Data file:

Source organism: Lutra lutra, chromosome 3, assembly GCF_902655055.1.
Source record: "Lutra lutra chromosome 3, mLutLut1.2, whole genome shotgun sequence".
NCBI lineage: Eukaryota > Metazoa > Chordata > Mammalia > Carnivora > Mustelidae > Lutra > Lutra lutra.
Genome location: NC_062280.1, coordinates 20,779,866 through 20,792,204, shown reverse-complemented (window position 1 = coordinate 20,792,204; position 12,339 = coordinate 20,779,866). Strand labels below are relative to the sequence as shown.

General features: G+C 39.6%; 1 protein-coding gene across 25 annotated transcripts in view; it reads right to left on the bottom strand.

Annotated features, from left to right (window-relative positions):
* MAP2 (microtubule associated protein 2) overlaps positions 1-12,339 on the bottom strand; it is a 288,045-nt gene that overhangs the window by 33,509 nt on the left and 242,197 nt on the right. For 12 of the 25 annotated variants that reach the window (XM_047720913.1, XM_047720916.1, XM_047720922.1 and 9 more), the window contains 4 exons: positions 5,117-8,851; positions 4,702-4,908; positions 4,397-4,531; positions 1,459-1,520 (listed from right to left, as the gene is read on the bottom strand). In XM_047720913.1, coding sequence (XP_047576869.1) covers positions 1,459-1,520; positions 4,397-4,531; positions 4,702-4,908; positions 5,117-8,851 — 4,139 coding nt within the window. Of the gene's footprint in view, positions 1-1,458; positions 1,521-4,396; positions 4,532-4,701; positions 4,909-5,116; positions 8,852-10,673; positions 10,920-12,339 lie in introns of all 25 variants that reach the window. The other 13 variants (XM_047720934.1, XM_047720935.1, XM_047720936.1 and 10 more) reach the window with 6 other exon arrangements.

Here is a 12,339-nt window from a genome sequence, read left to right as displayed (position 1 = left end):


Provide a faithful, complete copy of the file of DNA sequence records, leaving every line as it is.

Source organism: Lutra lutra, chromosome 3, assembly GCF_902655055.1.
Source record: "Lutra lutra chromosome 3, mLutLut1.2, whole genome shotgun sequence".
NCBI lineage: Eukaryota > Metazoa > Chordata > Mammalia > Carnivora > Mustelidae > Lutra > Lutra lutra.
Genome location: NC_062280.1, coordinates 20,779,866 through 20,792,204, shown reverse-complemented (window position 1 = coordinate 20,792,204; position 12,339 = coordinate 20,779,866). Strand labels below are relative to the sequence as shown.

General features: G+C 39.6%; 1 protein-coding gene across 25 annotated transcripts in view; it reads right to left on the bottom strand.

Annotated features, from left to right (window-relative positions):
* MAP2 (microtubule associated protein 2) overlaps positions 1-12,339 on the bottom strand; it is a 288,045-nt gene that overhangs the window by 33,509 nt on the left and 242,197 nt on the right. For 12 of the 25 annotated variants that reach the window (XM_047720913.1, XM_047720916.1, XM_047720922.1 and 9 more), the window contains 4 exons: positions 5,117-8,851; positions 4,702-4,908; positions 4,397-4,531; positions 1,459-1,520 (listed from right to left, as the gene is read on the bottom strand). In XM_047720913.1, coding sequence (XP_047576869.1) covers positions 1,459-1,520; positions 4,397-4,531; positions 4,702-4,908; positions 5,117-8,851 — 4,139 coding nt within the window. Of the gene's footprint in view, positions 1-1,458; positions 1,521-4,396; positions 4,532-4,701; positions 4,909-5,116; positions 8,852-10,673; positions 10,920-12,339 lie in introns of all 25 variants that reach the window. The other 13 variants (XM_047720934.1, XM_047720935.1, XM_047720936.1 and 10 more) reach the window with 6 other exon arrangements.

Here is a 12,339-nt window from a genome sequence, read left to right as displayed (position 1 = left end):